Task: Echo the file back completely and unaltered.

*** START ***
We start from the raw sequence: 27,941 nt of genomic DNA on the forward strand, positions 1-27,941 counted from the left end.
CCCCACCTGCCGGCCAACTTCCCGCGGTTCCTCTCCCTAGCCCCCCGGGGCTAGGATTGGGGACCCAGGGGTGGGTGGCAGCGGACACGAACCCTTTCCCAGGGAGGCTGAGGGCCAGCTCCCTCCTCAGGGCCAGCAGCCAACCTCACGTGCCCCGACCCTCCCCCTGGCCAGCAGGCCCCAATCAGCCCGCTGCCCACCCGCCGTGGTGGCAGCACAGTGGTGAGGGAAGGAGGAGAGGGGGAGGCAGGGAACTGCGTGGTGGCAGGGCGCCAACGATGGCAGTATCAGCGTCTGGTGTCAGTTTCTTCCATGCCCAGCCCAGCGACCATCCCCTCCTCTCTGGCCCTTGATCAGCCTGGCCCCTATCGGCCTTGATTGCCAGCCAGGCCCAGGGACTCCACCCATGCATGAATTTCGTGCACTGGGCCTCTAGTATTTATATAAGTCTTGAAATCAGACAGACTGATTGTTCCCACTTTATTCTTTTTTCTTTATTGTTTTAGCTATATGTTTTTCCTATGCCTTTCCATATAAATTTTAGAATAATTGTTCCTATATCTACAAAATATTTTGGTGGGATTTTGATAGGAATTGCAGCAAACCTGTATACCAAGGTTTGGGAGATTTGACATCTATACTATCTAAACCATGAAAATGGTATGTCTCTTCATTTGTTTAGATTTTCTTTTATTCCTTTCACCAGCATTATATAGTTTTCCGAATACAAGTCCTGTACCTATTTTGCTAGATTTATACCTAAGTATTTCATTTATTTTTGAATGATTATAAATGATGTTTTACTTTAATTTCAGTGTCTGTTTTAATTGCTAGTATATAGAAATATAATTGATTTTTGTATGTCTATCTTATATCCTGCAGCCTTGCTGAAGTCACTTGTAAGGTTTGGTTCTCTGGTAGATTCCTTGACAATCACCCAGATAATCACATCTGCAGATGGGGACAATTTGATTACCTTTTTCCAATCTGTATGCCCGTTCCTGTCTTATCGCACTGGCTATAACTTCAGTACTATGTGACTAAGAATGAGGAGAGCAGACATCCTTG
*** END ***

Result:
We start from the raw sequence: 27,941 nt of genomic DNA on the forward strand, positions 1-27,941 counted from the left end.
CCCCACCTGCCGGCCAACTTCCCGCGGTTCCTCTCCCTAGCCCCCCGGGGCTAGGATTGGGGACCCAGGGGTGGGTGGCAGCGGACACGAACCCTTTCCCAGGGAGGCTGAGGGCCAGCTCCCTCCTCAGGGCCAGCAGCCAACCTCACGTGCCCCGACCCTCCCCCTGGCCAGCAGGCCCCAATCAGCCCGCTGCCCACCCGCCGTGGTGGCAGCACAGTGGTGAGGGAAGGAGGAGAGGGGGAGGCAGGGAACTGCGTGGTGGCAGGGCGCCAACGATGGCAGTATCAGCGTCTGGTGTCAGTTTCTTCCATGCCCAGCCCAGCGACCATCCCCTCCTCTCTGGCCCTTGATCAGCCTGGCCCCTATCGGCCTTGATTGCCAGCCAGGCCCAGGGACTCCACCCATGCATGAATTTCGTGCACTGGGCCTCTAGTATTTATATAAGTCTTGAAATCAGACAGACTGATTGTTCCCACTTTATTCTTTTTTCTTTATTGTTTTAGCTATATGTTTTTCCTATGCCTTTCCATATAAATTTTAGAATAATTGTTCCTATATCTACAAAATATTTTGGTGGGATTTTGATAGGAATTGCAGCAAACCTGTATACCAAGGTTTGGGAGATTTGACATCTATACTATCTAAACCATGAAAATGGTATGTCTCTTCATTTGTTTAGATTTTCTTTTATTCCTTTCACCAGCATTATATAGTTTTCCGAATACAAGTCCTGTACCTATTTTGCTAGATTTATACCTAAGTATTTCATTTATTTTTGAATGATTATAAATGATGTTTTACTTTAATTTCAGTGTCTGTTTTAATTGCTAGTATATAGAAATATAATTGATTTTTGTATGTCTATCTTATATCCTGCAGCCTTGCTGAAGTCACTTGTAAGGTTTGGTTCTCTGGTAGATTCCTTGACAATCACCCAGATAATCACATCTGCAGATGGGGACAATTTGATTACCTTTTTCCAATCTGTATGCCCGTTCCTGTCTTATCGCACTGGCTATAACTTCAGTACTATGTGACTAAGAATGAGGAGAGCAGACATCCTTG